Suppose that you want to create a directory on each server in your organization. But you also want to create the directory on different drives, depending upon which server you’re working with. You can use a single FOR command to accomplish this task, but first you must prepare your input file. To do so, create a file called Servers.txt. Put each server’s name on separate line, followed by a comma and the drive where you want to create the new directory. If you want FOR to skip a line in the input file, put a semicolon at the beginning of the line. Figure A shows an example of what Servers.txt should look like.

Figure A
A sample input file for use with FOR /F

Log on to a workstation with an account that has the permissions necessary to create the shares, open the NT command shell, and issue the command:

FOR /F “tokens=1,2 delims=, eol=;” %I in (SERVERS.TXT) DO MD \\%I\$%J\Dirname

where Dirname is the name of the directory you want to create. This FOR command parses the first line of text in Servers.txt, looking for two tokens (1 and 2) separated by a comma. A token is string of text that FOR will set as a variable’s value. This statement sets the variable I to the value of the token 1 and sets the variable J to the value of token 2. This statement then interprets and executes the command to the right of the DO keyword, but first substitutes the values of the I (token 1) and J (token 2) variables. After executing the command, FOR will then reiterate and parse the second line of text in Servers.txt, and so on, until it reaches the end of the file. Therefore, if you specified CMD as the directory name, the single FOR command would in turn execute each of the following commands:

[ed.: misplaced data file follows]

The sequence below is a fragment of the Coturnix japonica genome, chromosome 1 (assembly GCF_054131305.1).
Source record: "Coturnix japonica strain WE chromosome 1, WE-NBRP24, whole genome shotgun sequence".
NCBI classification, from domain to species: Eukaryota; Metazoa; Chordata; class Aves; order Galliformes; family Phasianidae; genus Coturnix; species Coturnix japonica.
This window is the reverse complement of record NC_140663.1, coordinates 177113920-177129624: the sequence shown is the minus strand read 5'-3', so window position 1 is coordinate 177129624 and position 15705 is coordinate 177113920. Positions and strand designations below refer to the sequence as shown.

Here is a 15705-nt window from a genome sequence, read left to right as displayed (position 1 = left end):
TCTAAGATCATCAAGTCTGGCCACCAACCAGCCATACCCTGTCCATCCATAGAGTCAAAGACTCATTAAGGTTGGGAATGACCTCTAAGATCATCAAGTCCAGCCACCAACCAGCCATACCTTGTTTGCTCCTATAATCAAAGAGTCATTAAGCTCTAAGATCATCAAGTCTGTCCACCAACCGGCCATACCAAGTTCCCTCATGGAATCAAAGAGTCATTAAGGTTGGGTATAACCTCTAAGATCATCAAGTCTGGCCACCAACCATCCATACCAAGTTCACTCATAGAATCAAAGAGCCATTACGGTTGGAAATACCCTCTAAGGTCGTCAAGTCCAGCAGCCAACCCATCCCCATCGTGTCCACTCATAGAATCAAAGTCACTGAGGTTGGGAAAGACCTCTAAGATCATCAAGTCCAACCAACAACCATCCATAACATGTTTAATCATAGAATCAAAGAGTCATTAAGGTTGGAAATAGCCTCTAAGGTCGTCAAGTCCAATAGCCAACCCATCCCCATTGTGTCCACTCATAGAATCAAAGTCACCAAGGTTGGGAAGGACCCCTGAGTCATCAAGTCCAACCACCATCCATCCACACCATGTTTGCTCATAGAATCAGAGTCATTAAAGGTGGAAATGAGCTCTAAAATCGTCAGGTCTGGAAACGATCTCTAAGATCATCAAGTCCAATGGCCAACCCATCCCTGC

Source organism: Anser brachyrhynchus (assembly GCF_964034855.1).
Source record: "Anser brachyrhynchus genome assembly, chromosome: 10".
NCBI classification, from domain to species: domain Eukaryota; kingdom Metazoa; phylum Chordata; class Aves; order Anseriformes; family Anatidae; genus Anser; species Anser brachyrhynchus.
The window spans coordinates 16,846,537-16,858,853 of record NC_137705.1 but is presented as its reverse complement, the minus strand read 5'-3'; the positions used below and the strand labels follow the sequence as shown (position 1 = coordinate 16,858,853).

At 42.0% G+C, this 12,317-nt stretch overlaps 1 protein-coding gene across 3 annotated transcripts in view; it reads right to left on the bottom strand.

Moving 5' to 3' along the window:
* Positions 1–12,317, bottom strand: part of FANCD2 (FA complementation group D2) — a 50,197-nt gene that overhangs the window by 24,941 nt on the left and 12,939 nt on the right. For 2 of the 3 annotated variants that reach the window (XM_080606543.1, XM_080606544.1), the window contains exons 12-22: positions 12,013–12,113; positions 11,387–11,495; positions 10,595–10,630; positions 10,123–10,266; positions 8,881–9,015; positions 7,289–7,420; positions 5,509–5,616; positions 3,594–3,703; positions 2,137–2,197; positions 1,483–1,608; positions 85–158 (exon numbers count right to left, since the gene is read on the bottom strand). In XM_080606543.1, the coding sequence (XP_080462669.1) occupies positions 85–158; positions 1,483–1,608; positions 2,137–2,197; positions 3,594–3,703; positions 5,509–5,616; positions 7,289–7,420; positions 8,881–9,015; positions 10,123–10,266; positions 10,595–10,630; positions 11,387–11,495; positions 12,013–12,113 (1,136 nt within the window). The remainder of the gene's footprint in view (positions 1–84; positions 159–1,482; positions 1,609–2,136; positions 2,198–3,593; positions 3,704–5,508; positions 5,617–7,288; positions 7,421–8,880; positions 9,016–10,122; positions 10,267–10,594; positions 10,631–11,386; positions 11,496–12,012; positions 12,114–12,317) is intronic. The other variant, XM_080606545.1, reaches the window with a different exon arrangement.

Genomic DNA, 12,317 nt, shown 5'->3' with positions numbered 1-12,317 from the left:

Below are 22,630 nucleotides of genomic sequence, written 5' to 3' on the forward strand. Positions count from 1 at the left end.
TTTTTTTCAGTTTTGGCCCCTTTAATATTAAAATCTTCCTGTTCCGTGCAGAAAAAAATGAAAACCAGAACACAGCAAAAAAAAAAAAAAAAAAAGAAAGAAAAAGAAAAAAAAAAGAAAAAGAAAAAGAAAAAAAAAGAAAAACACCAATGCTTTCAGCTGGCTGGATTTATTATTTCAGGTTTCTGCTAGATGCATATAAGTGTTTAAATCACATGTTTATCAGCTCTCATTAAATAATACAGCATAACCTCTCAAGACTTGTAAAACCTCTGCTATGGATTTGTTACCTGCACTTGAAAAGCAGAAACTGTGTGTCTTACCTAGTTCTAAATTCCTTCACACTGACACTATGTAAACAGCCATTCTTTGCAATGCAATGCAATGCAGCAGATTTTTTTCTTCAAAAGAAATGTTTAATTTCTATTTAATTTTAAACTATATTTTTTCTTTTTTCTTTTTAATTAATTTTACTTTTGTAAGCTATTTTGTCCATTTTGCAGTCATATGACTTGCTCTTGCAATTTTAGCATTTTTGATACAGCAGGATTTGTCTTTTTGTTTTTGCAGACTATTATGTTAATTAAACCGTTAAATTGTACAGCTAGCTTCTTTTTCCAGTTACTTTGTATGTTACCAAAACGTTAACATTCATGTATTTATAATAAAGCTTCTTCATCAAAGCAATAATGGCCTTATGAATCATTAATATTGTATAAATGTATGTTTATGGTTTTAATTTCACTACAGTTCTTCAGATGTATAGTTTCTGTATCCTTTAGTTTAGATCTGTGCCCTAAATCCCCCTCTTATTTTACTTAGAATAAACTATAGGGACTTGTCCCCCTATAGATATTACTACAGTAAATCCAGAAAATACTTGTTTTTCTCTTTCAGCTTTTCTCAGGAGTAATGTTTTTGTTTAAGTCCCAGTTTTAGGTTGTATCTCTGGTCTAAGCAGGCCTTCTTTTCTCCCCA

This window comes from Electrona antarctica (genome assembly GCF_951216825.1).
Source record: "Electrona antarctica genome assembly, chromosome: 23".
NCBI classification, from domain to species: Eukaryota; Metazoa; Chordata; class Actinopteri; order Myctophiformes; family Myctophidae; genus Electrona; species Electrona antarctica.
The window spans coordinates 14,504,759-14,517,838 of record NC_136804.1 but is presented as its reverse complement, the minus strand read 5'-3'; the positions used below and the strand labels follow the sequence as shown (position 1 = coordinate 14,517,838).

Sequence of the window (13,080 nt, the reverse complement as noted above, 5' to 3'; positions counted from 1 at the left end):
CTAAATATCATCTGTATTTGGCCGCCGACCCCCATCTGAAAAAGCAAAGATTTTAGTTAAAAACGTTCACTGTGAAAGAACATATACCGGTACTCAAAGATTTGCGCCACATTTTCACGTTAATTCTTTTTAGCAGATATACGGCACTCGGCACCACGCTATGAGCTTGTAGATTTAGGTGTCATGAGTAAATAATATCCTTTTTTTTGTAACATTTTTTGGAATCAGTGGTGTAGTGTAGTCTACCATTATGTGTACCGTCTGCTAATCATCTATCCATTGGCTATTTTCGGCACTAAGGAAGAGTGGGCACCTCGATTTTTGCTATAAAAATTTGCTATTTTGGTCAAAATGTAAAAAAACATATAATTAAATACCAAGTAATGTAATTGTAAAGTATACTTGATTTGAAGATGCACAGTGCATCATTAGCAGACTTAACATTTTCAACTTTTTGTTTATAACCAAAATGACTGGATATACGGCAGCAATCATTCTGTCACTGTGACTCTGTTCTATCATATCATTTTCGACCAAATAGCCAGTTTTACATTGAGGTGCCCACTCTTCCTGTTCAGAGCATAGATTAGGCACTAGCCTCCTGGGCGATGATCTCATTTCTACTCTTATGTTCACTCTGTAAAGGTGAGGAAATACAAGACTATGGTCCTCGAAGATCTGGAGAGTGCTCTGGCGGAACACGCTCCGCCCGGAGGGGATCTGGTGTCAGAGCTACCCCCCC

creating the required shares on each server. FOR skipped the line that began with the EOL marker (a semicolon).

Although you could have typed and executed each of these commands individually, imagine how efficient this command would be if you needed to create directories on more than 50 servers. Now consider how useful it would be if you needed to share the CMD directories you created. You can create a FOR statement that uses the NET SHARE command to share the directories. This FOR command can use the same Servers.txt file. Just type:

FOR /F “tokens=1,2 delims=,” %%I in (SERVERS.TXT) DO NET SHARE CMD=\\%%I\$%%J\CMD

You can even use FOR with Windows NT Resource Kit command line utilities. The Kit’s NETSVC tool lets you remotely administrate NT services. If you wanted to stop the Message Transfer Agent Service on all your Microsoft Exchange Servers, you could use the statement:

FOR /F “tokens=1 delims=,” %%I in (SERVERS.TXT) DO NETSVC MSExchangeMTA \\%I /STOP

As you can see, if you spend the time and keystrokes to create a Servers.txt file, FOR will spare you from tediously entering repetitive commands—or worse yet, from using NT’s GUI.
Please Note: When you use FOR in a script file, you must place double percent signs before FOR iterator variables instead of the single percent signs we used above. Therefore, the first FOR statement we showed you would appear in a script file as:FOR /F “tokens=1,2 delims=,” %%I in (SERVERS.TXT) DO MD \\%%I\$%%J\DirnameThe authors and editors have taken care in preparation of the content contained herein, but make no expressed or implied warranty of any kind and assume no responsibility for errors or omissions. No liability is assumed for any damages. Always have a verified backup before making any changes.